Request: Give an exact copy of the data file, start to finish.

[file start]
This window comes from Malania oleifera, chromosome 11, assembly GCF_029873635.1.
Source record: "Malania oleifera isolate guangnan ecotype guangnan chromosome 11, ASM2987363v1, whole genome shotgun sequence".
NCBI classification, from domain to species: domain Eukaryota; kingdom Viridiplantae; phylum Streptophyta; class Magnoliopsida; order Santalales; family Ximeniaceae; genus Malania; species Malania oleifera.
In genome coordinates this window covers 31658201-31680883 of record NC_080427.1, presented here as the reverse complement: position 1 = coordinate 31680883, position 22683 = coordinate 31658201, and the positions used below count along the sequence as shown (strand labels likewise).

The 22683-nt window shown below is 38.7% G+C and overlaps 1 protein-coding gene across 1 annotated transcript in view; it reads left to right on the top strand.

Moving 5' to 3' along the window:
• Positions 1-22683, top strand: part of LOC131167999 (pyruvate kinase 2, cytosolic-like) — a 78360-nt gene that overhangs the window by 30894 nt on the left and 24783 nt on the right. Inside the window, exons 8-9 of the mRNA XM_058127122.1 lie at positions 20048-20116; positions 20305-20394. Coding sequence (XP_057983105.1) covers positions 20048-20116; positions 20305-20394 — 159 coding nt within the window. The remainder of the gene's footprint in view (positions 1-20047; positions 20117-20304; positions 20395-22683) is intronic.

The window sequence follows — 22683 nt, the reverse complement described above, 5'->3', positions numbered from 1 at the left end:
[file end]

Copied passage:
This window comes from Malania oleifera, chromosome 11, assembly GCF_029873635.1.
Source record: "Malania oleifera isolate guangnan ecotype guangnan chromosome 11, ASM2987363v1, whole genome shotgun sequence".
NCBI classification, from domain to species: domain Eukaryota; kingdom Viridiplantae; phylum Streptophyta; class Magnoliopsida; order Santalales; family Ximeniaceae; genus Malania; species Malania oleifera.
In genome coordinates this window covers 31658201-31680883 of record NC_080427.1, presented here as the reverse complement: position 1 = coordinate 31680883, position 22683 = coordinate 31658201, and the positions used below count along the sequence as shown (strand labels likewise).

The 22683-nt window shown below is 38.7% G+C and overlaps 1 protein-coding gene across 1 annotated transcript in view; it reads left to right on the top strand.

Moving 5' to 3' along the window:
• Positions 1-22683, top strand: part of LOC131167999 (pyruvate kinase 2, cytosolic-like) — a 78360-nt gene that overhangs the window by 30894 nt on the left and 24783 nt on the right. Inside the window, exons 8-9 of the mRNA XM_058127122.1 lie at positions 20048-20116; positions 20305-20394. Coding sequence (XP_057983105.1) covers positions 20048-20116; positions 20305-20394 — 159 coding nt within the window. The remainder of the gene's footprint in view (positions 1-20047; positions 20117-20304; positions 20395-22683) is intronic.

The window sequence follows — 22683 nt, the reverse complement described above, 5'->3', positions numbered from 1 at the left end: